The people settling in the valleys of modern Morelos around 1220 developed a highly productive agricultural society based at Cuauhnáhuac, the original name of Cuernavaca meaning Place at the Edge of the Forest.
When the Spanish arrived, the Tlahuica were fiercely loyal to the Aztec empire, savagely resisting the advance of the conquistadors. In April 1521, they were finally overcome, and Cortés torched the city. Destroying the city pyramid, Cortés used the stones to build a fortress-palace on the pyramid's base. He also built from the rubble the Catedral de la Asunción, another fortress-like structure in a walled compound.
CUERNAVACA SIGHTS :
Plaza de Armas & Jardin Juárez
The Plaza de Armas, Cuernavaca's zócalo, is flanked on the east by the Palacio de Cortés, on the west by the Palacio de Gobierno and on the northeast and south by a number of restaurants. Roving vendors sell balloons, ice cream and corn on the cob under the trees.
Palacio de Cortés
Cortés' imposing medieval-style fortress stands at the southeastern end of the Plaza de Armas. Construction of this two-story stone palace was accomplished between 1522 and 1532, and was done on the base of the pyramid that Cortés destroyed, still visible from various points on the ground floor. Today the palace houses the Museo de Cuauhnáhuac with two floors of exhibits highlighting the history and cultures of Mexico.
These gardens were built in 1783 for Manuel de la Borda, as an addition to the stately residence built by his father, José de la Borda, the Taxco silver magnate. From 1866, the house was the summer residence of Emperor Maximilian and Empress Carlota, who entertained their courtiers in the gardens. You can tour the house and the gardens to get an idea of how Mexico's aristocracy lived.
Recinto de la Catedral
Cuernavaca's cathedral stands in a large high-walled compound (recinto). Like the Palacio de Cortés, the cathedral was built on a grand scale and in a fortress-like style, as a defense against the natives and to impress and intimidate them. Franciscans started work under Cortés in 1526, using indigenous labor and stones from the rubble of Cuauhnáhuac; it was one of the earliest Christian missions in Mexico.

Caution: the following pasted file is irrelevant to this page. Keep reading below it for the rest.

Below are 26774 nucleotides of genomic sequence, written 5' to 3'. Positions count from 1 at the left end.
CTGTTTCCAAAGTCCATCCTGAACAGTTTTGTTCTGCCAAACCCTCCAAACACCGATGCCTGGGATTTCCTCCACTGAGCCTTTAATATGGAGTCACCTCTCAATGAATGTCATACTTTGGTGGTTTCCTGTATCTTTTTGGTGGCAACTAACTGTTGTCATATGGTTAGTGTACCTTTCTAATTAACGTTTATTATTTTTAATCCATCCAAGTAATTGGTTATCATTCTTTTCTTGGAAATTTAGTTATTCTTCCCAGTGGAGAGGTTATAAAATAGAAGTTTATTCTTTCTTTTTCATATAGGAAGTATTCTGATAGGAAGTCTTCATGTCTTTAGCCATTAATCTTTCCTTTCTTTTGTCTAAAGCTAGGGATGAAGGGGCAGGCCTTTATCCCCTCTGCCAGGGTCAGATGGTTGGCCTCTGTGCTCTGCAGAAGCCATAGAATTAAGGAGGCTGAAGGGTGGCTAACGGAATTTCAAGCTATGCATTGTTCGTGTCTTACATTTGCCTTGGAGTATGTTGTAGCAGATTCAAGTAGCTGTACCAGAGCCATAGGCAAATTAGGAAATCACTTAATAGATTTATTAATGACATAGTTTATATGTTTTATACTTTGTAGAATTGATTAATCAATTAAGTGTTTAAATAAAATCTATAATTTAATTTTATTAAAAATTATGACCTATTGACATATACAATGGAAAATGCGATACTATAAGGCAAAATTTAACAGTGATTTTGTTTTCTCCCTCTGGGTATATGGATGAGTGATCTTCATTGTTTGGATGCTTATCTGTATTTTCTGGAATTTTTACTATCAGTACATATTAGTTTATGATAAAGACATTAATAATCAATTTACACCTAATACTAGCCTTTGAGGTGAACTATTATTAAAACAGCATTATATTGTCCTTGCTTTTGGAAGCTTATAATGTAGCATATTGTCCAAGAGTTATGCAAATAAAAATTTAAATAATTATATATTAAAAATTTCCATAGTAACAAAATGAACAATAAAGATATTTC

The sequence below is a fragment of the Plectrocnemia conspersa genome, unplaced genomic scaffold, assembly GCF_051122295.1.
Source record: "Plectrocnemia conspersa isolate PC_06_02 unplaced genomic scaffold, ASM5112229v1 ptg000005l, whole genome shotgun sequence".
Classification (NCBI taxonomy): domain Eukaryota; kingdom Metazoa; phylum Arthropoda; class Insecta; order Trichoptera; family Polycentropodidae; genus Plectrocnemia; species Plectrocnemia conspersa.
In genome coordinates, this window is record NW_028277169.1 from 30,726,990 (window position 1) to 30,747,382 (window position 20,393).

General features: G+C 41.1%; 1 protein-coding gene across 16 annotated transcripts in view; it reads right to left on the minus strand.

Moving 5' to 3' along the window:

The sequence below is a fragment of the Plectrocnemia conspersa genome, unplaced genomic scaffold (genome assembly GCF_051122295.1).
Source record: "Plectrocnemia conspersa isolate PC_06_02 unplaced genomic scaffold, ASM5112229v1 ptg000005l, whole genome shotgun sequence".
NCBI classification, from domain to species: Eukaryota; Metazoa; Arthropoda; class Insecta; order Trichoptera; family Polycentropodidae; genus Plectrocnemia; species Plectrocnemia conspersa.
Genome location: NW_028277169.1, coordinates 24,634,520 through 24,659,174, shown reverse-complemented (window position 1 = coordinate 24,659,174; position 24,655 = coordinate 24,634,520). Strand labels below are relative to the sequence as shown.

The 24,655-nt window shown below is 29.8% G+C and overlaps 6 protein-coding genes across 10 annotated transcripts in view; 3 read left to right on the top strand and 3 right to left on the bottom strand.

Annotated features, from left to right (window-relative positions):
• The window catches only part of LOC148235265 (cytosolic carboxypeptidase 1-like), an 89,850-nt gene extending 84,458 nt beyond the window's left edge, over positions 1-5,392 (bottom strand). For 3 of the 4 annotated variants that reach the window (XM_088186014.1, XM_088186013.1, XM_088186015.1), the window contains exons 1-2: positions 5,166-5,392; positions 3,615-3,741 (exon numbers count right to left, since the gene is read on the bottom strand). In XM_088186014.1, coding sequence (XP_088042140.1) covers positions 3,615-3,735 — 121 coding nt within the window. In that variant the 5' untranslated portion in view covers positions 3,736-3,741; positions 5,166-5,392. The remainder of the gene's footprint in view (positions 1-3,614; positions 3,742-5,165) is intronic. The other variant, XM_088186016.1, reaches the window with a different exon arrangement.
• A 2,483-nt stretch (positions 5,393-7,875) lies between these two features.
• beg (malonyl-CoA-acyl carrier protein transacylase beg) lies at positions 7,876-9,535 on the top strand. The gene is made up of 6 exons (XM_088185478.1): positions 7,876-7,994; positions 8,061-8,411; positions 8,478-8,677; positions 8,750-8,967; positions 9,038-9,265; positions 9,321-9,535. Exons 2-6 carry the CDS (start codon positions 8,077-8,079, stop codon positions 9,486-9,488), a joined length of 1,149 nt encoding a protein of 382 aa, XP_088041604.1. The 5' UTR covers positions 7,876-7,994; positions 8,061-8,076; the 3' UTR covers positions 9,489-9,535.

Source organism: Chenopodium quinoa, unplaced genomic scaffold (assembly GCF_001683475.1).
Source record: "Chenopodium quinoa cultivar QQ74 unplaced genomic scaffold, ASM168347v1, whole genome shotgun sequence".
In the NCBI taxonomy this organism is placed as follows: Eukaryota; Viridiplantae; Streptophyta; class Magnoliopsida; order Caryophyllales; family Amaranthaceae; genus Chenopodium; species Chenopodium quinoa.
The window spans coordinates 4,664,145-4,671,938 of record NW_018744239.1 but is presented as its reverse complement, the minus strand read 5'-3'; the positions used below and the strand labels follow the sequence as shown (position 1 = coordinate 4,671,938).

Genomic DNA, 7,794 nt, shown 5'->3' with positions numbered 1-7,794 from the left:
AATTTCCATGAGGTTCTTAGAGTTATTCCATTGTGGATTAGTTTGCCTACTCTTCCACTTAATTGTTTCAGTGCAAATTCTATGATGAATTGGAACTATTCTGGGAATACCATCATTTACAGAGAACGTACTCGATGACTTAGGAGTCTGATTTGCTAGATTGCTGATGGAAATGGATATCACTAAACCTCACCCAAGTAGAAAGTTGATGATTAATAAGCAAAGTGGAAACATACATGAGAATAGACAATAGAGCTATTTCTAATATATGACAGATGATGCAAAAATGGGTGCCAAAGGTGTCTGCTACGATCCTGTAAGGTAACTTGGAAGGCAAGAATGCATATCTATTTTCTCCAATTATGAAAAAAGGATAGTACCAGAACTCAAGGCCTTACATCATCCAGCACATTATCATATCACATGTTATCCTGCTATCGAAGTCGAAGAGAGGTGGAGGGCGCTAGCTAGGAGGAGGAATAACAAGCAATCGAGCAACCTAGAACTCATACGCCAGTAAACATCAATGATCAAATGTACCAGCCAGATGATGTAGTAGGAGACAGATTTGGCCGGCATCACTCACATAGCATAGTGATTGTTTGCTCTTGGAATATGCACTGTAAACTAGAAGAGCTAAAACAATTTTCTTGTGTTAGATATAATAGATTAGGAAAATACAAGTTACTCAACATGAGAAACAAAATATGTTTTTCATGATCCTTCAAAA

Museo Robert Brady
Robert Brady (1928-86), an American artist and collector, lived in Cuernavaca for 24 years. His home, the Casa de la Torre, was originally part of the monastery within the Recinto de la Cathedral. Brady had it extensively renovated and decorated with paintings, carvings, textiles, antiques and decorative and folk arts he'd acquired in his travels around the world.
The main attraction is the sheer size and diversity of the collection, and the way it is arranged with delightful combinations and contrast of styles, periods and places.
Salto de San Antón
The salto is a 36m waterfall surrounded by lush vegetation. A walkway is built into the cliff face so you can go right behind the falls, where there are a few picnic tables.
In Cuernavaca's suburbs, this 1866 house was once the rural retreat for the Emperor Maximilian, where he would meet his indigenous lover. Now the house includes the Museo de Medicina Tradicional, a museum of traditional herbal medicine. Around the museum, the Járdin Etnobotánico has a collection of 455 herbs and medicinal plants from around the world.
Pirámide de Teopanzolco
This small archaelogical site is on Río Balsas. There are actually two pyramids, one inside the other. You can climb upon the outer base and see the older pyramide within, with a double staircase leading up to the remains of a pair of temples. Several other smaller platform structures surround the double pyramid.